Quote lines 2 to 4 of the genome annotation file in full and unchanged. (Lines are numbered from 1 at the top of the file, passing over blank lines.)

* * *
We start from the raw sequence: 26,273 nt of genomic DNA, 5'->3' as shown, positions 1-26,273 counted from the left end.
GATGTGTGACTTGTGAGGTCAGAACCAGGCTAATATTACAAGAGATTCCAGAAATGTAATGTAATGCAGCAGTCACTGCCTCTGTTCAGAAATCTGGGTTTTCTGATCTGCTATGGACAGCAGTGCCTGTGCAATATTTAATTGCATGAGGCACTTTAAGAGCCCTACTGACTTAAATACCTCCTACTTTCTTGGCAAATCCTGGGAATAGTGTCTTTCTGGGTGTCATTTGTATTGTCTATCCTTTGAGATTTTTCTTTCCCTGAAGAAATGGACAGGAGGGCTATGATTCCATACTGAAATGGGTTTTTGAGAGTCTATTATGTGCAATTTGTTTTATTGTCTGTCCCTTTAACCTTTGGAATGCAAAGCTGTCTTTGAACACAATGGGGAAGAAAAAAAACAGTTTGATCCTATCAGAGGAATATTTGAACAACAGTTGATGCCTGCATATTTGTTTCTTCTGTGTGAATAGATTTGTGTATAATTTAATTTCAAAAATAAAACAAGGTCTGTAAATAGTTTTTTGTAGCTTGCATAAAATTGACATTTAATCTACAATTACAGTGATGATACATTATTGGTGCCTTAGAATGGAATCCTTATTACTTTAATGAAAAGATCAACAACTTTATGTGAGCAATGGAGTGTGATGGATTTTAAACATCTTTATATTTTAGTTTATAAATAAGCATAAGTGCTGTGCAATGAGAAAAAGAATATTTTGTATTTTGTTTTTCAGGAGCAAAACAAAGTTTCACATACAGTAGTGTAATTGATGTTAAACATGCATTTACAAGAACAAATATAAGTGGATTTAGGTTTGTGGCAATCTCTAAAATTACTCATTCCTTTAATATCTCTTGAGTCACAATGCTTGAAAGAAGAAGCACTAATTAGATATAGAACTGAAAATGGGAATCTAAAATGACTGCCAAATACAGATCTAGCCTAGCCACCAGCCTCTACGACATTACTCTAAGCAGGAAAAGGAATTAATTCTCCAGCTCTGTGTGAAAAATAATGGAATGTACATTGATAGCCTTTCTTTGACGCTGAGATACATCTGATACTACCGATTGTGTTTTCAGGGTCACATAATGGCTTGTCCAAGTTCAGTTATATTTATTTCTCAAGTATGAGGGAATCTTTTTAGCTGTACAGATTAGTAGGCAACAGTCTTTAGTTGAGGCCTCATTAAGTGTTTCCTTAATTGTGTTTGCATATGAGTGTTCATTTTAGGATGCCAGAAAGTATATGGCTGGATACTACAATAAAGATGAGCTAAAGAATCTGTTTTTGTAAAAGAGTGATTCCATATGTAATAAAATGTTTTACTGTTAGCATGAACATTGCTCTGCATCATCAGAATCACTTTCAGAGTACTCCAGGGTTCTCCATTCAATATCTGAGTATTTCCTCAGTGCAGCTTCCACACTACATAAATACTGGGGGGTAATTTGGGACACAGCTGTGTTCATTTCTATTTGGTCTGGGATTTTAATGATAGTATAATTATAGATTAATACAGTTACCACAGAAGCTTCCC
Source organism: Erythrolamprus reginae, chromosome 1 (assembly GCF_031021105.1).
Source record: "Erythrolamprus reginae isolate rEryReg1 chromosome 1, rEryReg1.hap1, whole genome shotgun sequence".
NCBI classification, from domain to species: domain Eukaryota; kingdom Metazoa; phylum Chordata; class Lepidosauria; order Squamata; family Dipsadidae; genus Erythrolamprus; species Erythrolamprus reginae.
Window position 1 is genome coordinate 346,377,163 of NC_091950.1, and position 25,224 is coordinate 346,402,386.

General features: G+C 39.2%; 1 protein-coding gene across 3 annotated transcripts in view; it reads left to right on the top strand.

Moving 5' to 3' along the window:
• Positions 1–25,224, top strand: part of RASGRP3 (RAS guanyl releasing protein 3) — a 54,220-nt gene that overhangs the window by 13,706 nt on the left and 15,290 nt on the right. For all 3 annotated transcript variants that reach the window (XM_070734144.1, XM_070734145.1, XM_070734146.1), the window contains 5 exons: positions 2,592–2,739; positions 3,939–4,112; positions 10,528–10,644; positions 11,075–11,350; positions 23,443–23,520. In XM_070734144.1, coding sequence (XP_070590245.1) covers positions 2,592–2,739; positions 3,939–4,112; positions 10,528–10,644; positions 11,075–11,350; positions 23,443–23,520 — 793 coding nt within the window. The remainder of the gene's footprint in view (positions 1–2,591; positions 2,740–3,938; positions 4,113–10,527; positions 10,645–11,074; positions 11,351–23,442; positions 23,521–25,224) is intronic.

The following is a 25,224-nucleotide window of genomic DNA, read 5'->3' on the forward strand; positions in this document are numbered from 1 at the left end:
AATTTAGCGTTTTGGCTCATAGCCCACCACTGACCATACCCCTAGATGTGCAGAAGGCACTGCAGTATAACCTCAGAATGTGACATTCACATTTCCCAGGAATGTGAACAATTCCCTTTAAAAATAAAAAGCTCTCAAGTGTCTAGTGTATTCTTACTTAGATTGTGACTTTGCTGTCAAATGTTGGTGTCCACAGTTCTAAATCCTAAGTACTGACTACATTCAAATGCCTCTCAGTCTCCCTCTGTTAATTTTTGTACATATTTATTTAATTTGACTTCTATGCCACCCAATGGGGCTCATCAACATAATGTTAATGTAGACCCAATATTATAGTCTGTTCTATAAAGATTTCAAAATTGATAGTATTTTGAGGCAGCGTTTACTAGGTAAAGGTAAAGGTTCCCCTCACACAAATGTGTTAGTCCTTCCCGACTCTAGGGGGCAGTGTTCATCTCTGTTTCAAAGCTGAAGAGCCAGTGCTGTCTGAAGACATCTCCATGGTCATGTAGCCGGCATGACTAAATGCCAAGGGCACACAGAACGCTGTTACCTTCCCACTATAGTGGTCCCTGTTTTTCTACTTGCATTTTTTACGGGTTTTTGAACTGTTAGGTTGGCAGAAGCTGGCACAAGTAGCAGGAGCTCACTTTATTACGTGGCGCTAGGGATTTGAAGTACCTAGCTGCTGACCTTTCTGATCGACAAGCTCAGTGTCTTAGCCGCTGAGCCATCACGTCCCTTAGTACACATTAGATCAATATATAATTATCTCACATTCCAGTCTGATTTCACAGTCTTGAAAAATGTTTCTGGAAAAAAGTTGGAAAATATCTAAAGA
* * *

GATGTGTGACTTGTGAGGTCAGAACCAGGCTAATATTACAAGAGATTCCAGAAATGTAATGTAATGCAGCAGTCACTGCCTCTGTTCAGAAATCTGGGTTTTCTGATCTGCTATGGACAGCAGTGCCTGTGCAATATTTAATTGCATGAGGCACTTTAAGAGCCCTACTGACTTAAATACCTCCTACTTTCTTGGCAAATCCTGGGAATAGTGTCTTTCTGGGTGTCATTTGTATTGTCTATCCTTTGAGATTTTTCTTTCCCTGAAGAAATGGACAGGAGGGCTATGATTCCATACTGAAATGGGTTTTTGAGAGTCTATTATGTGCAATTTGTTTTATTGTCTGTCCCTTTAACCTTTGGAATGCAAAGCTGTCTTTGAACACAATGGGGAAGAAAAAAAACAGTTTGATCCTATCAGAGGAATATTTGAACAACAGTTGATGCCTGCATATTTGTTTCTTCTGTGTGAATAGATTTGTGTATAATTTAATTTCAAAAATAAAACAAGGTCTGTAAATAGTTTTTTGTAGCTTGCATAAAATTGACATTTAATCTACAATTACAGTGATGATACATTATTGGTGCCTTAGAATGGAATCCTTATTACTTTAATGAAAAGATCAACAACTTTATGTGAGCAATGGAGTGTGATGGATTTTAAACATCTTTATATTTTAGTTTATAAATAAGCATAAGTGCTGTGCAATGAGAAAAAGAATATTTTGTATTTTGTTTTTCAGGAGCAAAACAAAGTTTCACATACAGTAGTGTAATTGATGTTAAACATGCATTTACAAGAACAAATATAAGTGGATTTAGGTTTGTGGCAATCTCTAAAATTACTCATTCCTTTAATATCTCTTGAGTCACAATGCTTGAAAGAAGAAGCACTAATTAGATATAGAACTGAAAATGGGAATCTAAAATGACTGCCAAATACAGATCTAGCCTAGCCACCAGCCTCTACGACATTACTCTAAGCAGGAAAAGGAATTAATTCTCCAGCTCTGTGTGAAAAATAATGGAATGTACATTGATAGCCTTTCTTTGACGCTGAGATACATCTGATACTACCGATTGTGTTTTCAGGGTCACATAATGGCTTGTCCAAGTTCAGTTATATTTATTTCTCAAGTATGAGGGAATCTTTTTAGCTGTACAGATTAGTAGGCAACAGTCTTTAGTTGAGGCCTCATTAAGTGTTTCCTTAATTGTGTTTGCATATGAGTGTTCATTTTAGGATGCCAGAAAGTATATGGCTGGATACTACAATAAAGATGAGCTAAAGAATCTGTTTTTGTAAAAGAGTGATTCCATATGTAATAAAATGTTTTACTGTTAGCATGAACATTGCTCTGCATCATCAGAATCACTTTCAGAGTACTCCAGGGTTCTCCATTCAATATCTGAGTATTTCCTCAGTGCAGCTTCCACACTACATAAATACTGGGGGGTAATTTGGGACACAGCTGTGTTCATTTCTATTTGGTCTGGGATTTTAATGATAGTATAATTATAGATTAATACAGTTACCACAGAAGCTTCCC
Source organism: Erythrolamprus reginae, chromosome 1 (assembly GCF_031021105.1).
Source record: "Erythrolamprus reginae isolate rEryReg1 chromosome 1, rEryReg1.hap1, whole genome shotgun sequence".